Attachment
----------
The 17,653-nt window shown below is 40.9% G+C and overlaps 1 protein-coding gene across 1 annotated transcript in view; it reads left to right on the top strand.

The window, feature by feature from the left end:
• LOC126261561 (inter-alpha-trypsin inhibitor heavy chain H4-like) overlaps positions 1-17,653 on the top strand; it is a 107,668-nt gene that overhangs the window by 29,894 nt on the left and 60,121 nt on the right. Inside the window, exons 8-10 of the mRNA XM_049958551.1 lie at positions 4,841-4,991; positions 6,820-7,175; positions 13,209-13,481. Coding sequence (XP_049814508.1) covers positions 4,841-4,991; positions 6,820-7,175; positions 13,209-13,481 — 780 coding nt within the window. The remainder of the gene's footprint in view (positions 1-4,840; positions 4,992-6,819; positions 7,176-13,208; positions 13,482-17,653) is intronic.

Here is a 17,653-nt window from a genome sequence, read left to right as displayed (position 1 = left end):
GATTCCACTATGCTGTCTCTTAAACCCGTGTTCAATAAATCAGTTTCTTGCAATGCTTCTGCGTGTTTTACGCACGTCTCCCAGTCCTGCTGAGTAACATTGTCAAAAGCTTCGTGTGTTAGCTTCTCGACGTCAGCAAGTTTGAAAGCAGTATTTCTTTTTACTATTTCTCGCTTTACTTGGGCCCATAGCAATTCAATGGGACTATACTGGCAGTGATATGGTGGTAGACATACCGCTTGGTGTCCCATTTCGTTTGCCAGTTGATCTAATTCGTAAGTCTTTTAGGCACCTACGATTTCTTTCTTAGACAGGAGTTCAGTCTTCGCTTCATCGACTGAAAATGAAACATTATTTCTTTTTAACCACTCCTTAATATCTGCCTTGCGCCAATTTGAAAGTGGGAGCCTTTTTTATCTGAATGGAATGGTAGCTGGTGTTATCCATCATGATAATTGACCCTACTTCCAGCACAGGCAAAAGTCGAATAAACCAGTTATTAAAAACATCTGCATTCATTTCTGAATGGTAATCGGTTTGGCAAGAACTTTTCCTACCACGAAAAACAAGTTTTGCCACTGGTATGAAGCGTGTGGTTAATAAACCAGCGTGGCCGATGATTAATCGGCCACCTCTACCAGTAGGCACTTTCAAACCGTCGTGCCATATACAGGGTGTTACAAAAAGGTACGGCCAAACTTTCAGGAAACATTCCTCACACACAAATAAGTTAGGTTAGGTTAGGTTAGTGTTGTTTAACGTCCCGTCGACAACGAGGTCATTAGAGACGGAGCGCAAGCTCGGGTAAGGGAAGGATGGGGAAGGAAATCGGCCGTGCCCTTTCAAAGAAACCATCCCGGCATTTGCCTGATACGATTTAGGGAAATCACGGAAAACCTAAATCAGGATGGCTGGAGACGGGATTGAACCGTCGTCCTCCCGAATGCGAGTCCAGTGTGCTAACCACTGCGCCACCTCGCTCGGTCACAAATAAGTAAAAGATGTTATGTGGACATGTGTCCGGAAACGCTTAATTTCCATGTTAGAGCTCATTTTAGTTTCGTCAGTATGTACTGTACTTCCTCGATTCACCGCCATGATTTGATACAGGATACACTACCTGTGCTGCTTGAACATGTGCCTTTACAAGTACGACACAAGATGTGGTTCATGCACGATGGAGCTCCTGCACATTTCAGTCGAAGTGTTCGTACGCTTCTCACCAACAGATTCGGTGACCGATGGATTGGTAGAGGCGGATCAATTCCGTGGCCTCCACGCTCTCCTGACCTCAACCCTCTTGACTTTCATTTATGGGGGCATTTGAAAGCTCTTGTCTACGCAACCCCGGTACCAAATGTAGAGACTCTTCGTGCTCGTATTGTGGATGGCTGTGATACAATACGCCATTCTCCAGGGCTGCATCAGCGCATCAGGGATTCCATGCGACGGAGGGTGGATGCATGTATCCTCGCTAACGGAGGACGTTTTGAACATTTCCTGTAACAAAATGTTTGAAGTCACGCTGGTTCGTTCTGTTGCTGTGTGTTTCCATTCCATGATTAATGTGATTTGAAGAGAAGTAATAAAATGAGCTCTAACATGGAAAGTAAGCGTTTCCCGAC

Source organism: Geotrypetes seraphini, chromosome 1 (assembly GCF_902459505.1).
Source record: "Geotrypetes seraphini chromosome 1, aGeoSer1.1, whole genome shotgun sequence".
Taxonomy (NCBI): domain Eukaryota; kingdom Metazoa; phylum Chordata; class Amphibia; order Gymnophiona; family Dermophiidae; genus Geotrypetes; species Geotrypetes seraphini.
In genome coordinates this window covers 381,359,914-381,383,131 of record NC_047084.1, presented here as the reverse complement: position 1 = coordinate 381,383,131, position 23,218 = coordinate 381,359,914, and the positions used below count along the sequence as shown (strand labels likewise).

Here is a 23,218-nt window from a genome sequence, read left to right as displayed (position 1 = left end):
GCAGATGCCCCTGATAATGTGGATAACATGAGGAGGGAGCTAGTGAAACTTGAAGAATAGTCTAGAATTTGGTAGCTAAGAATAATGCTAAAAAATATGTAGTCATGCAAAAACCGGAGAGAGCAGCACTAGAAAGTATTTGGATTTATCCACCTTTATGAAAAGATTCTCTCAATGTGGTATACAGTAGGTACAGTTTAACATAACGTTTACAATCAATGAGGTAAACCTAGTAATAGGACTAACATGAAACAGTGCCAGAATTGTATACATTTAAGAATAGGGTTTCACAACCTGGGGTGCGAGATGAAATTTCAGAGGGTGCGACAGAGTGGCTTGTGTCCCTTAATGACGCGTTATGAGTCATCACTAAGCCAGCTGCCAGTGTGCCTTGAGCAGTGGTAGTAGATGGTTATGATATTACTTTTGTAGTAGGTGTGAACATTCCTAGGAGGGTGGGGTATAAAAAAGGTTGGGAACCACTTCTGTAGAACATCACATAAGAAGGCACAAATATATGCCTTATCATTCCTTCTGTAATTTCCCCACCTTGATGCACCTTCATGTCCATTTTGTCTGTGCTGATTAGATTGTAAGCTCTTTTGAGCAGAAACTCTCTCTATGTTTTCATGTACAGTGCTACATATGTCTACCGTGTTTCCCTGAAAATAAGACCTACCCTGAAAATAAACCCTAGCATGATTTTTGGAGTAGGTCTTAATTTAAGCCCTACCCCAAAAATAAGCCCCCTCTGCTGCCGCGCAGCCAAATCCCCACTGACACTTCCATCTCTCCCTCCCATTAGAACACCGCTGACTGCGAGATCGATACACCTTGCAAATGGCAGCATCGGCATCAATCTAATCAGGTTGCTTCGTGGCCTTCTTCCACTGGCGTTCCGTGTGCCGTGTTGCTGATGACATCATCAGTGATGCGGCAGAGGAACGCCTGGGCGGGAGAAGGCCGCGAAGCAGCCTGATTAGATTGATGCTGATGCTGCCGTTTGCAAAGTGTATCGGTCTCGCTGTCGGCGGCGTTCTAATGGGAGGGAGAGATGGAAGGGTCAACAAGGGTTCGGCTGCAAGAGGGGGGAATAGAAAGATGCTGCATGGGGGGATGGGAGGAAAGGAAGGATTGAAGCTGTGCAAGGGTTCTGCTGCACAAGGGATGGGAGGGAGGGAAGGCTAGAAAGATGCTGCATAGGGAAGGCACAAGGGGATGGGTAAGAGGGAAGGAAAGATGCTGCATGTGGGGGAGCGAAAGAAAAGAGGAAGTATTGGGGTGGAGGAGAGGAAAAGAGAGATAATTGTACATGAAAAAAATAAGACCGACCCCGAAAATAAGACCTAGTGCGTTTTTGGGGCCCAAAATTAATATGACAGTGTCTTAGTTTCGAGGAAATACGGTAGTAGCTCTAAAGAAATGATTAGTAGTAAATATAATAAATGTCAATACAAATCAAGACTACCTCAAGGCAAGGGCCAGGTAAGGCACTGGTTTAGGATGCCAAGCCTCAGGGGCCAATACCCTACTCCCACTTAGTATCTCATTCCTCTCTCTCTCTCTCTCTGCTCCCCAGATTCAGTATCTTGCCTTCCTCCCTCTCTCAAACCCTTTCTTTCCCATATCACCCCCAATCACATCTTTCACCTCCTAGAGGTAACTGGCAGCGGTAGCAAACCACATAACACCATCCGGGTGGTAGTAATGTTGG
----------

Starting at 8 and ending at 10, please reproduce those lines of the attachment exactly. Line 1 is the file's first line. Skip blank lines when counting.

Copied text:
Taxonomy (NCBI): domain Eukaryota; kingdom Metazoa; phylum Chordata; class Amphibia; order Gymnophiona; family Dermophiidae; genus Geotrypetes; species Geotrypetes seraphini.
In genome coordinates this window covers 381,359,914-381,383,131 of record NC_047084.1, presented here as the reverse complement: position 1 = coordinate 381,383,131, position 23,218 = coordinate 381,359,914, and the positions used below count along the sequence as shown (strand labels likewise).

Here is a 23,218-nt window from a genome sequence, read left to right as displayed (position 1 = left end):